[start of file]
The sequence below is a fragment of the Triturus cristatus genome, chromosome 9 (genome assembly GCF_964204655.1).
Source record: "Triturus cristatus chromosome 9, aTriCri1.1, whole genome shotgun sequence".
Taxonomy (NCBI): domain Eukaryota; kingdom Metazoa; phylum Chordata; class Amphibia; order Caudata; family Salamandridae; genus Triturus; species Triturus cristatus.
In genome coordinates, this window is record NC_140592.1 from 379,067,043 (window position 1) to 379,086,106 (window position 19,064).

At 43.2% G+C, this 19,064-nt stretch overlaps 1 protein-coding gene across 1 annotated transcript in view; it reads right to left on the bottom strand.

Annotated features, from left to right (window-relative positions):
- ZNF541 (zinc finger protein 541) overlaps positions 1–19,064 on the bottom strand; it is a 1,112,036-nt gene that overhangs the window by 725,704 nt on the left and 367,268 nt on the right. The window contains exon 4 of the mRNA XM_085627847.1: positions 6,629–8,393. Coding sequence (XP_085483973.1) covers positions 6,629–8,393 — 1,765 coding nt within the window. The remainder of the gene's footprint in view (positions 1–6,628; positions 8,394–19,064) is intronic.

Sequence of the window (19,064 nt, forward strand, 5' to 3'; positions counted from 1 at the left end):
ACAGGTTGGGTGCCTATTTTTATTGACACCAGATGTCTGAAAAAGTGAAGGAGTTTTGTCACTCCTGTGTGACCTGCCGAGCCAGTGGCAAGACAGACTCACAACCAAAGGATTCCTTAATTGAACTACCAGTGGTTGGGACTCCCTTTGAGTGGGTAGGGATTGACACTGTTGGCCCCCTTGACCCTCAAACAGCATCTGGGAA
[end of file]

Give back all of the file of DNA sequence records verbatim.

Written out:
The sequence below is a fragment of the Triturus cristatus genome, chromosome 9 (genome assembly GCF_964204655.1).
Source record: "Triturus cristatus chromosome 9, aTriCri1.1, whole genome shotgun sequence".
Taxonomy (NCBI): domain Eukaryota; kingdom Metazoa; phylum Chordata; class Amphibia; order Caudata; family Salamandridae; genus Triturus; species Triturus cristatus.
In genome coordinates, this window is record NC_140592.1 from 379,067,043 (window position 1) to 379,086,106 (window position 19,064).

At 43.2% G+C, this 19,064-nt stretch overlaps 1 protein-coding gene across 1 annotated transcript in view; it reads right to left on the bottom strand.

Annotated features, from left to right (window-relative positions):
- ZNF541 (zinc finger protein 541) overlaps positions 1–19,064 on the bottom strand; it is a 1,112,036-nt gene that overhangs the window by 725,704 nt on the left and 367,268 nt on the right. The window contains exon 4 of the mRNA XM_085627847.1: positions 6,629–8,393. Coding sequence (XP_085483973.1) covers positions 6,629–8,393 — 1,765 coding nt within the window. The remainder of the gene's footprint in view (positions 1–6,628; positions 8,394–19,064) is intronic.

Sequence of the window (19,064 nt, forward strand, 5' to 3'; positions counted from 1 at the left end):
ACAGGTTGGGTGCCTATTTTTATTGACACCAGATGTCTGAAAAAGTGAAGGAGTTTTGTCACTCCTGTGTGACCTGCCGAGCCAGTGGCAAGACAGACTCACAACCAAAGGATTCCTTAATTGAACTACCAGTGGTTGGGACTCCCTTTGAGTGGGTAGGGATTGACACTGTTGGCCCCCTTGACCCTCAAACAGCATCTGGGAA